Otorinolaryngology (eng.) – Field of study catalogue MU
“Correct diagnosis and treatment of conditions of the ear, upper respiratory tract, swallowing tract, and external neck Ear, nose, and throat conditions under scrutiny”
Otorhinolaryngology is an essential branch of clinical medicine that deals with conditions of the upper respiratory tract and the swallowing tract, cochleovestibular system, and the viscera of the neck. Clinical examination methods used in otorhinolaryngology are very time-demanding and require a high degree of dexterity. Examination and surgical treatment of the deep areas of the ear, nose, nasopharynx, larynx, oesophagus, and base of the skull require exceptional orientation skills, dexterity, patience, and care. Conditions of the ear, nose, and throat are very frequent, often cited as the third most frequent types of conditions (with the first two being internal medicine and surgical conditions). Otorhinolaryngology is also very important for general practitioners, since approx. 30% of their patients come with ENT conditions; this ratio is even higher in paediatric outpatient facilities. Otorhinolaryngology also deals with a number of emergency and first aid diagnoses, such as bleeding, dyspnoea, foreign bodies, acid and lye burns, sudden loss of hearing, acute dizziness and vertigo, etc. Every physician should be familiar with the treatment required in these emergency situations.
On the undergraduate level, otorhinolaryngology courses teach applied anatomy of the head and neck, basic diagnostic methods, differential diagnosis and treatments for ENT conditions. The Otorhinolaryngology doctoral degree programme aims to provide students with knowledge and skills needed for unsupervised research in otorhinolaryngology.
After successfully completing his/her studies the graduate is able to:
- In the case of Master’s programme students:
- Perform basic clinical otorhinolaryngology assessment.
- Recognize normal finding in the examined patient.
- Recommend further steps for pathological findings.
- Suggest basic treatment.
- In the case of PhD students:
- Work independently as a researcher in otorhinolaryngology.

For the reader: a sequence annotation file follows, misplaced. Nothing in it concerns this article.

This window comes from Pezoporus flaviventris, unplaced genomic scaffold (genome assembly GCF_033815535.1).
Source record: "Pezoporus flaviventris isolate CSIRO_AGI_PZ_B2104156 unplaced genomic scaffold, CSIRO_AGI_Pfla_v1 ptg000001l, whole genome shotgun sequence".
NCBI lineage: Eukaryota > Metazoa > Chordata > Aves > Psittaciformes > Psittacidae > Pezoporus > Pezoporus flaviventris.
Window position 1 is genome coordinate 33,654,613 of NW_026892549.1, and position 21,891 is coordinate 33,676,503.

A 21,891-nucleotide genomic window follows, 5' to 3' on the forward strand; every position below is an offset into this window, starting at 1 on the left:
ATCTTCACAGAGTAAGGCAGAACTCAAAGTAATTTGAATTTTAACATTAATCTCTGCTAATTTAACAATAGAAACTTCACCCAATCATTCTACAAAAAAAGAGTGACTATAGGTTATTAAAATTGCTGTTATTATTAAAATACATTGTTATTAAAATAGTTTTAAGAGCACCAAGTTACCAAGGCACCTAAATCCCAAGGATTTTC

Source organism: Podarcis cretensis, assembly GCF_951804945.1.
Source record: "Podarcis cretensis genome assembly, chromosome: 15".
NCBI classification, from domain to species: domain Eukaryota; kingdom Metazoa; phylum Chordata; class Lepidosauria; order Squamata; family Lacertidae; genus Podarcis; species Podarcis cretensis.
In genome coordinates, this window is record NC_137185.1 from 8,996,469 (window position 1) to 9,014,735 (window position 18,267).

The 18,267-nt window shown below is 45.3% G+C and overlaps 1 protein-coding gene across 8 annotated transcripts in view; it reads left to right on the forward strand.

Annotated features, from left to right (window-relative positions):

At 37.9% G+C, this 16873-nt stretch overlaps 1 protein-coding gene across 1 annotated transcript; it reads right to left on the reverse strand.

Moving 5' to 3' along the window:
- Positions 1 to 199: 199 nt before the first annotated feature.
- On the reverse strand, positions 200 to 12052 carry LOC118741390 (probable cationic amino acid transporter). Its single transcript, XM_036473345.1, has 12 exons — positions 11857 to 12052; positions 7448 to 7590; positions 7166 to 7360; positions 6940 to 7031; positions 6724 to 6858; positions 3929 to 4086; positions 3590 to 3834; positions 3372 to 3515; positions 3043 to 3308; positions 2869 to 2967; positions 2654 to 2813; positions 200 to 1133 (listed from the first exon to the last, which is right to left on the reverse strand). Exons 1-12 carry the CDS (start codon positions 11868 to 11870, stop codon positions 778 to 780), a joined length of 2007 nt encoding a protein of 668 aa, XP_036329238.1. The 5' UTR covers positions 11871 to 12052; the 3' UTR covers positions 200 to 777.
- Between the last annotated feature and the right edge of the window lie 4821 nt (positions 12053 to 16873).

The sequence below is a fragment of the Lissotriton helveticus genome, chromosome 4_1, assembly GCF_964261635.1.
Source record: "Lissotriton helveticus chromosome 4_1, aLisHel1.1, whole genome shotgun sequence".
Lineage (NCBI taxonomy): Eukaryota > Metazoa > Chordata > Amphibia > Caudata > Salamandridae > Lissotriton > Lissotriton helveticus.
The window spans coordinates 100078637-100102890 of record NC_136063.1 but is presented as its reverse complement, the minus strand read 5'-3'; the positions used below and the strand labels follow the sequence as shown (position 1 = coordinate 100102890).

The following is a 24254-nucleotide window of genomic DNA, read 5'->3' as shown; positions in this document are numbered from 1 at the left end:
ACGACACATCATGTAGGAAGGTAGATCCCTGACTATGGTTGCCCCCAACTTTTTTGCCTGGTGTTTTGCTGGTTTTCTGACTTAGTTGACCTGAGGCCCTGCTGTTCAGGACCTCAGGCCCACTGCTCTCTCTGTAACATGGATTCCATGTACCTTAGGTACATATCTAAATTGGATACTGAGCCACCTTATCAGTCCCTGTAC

Otorhinolaryngology is a part of the study of medicine at the Master’s level. Graduates of this programme can, after receiving further specialized education, work as physicians in state and private healthcare facilities and as specialized physicians in otorhinolaryngology.
Graduates of the PhD degree programme can work as researchers in otorhinolaryngology.
Master’s study programme: students complete 45 hours of clinical practice and 15 hours of lectures.
Doctoral studies: The standard length of the study programme is no less than three and no more than four years.
Students need to include English as a required course in their study plan as well as four selective courses (Molecular Biology and Genetics, New Trends in Pathophysiology, New Trends in Medical Immunology, Clinical Data Analysis, Ethics in Research and Experiments, Rhetoric. Standards of Interpersonal Communication, Acquisition of Scientific Information, Design and Analysis of Clinical Trials, Design and Analysis of Clinical Trials, Computer Network User). Students also have to complete the required course Otorhinolaryngology and Head and Neck Surgery together with one of the specialized courses listed below:
The study plan also includes the following compulsory requirements:
Active participation in educational events
Regular study of scientific literature
Teaching up to 50 hours during the standard length of the studies
Submitting a doctoral thesis
Compiling theoretical sources for the doctoral thesis into a paper
Published papers: at least 2 published first-author papers in a Czech scholarly journal and first-author or co-author paper in a journal with IF
Regular consultations with the supervisor
Presentation of partial outcomes of the doctoral thesis at a clinical workshop
Master’s study programme: students take part in compulsory clinical practice at the Otorhinolaryngology and Head and Neck Surgery Clinic at the St. Anne’s University Hospital and at the ENT Department at Paediatric University Hospital Brno.
Doctoral studies: PhD students complete practical training at facilities where they are employed.
Master’s study programme:100% attendance at practical training and passing the exam.
Doctoral degree programme:
During the course of their studies, students have to earn at least 240 credits, pass no less than 5 courses common to all PhD students, and earn 30 credits for fulfilling the publication requirements, including at least one paper published in a journal with IF.
To complete their studies, students need to pass their doctoral state exam and defend their dissertation to prove that they are ready to work as independent experts in research and development. The doctoral thesis has to contain original and published findings or findings that have been accepted for publishing.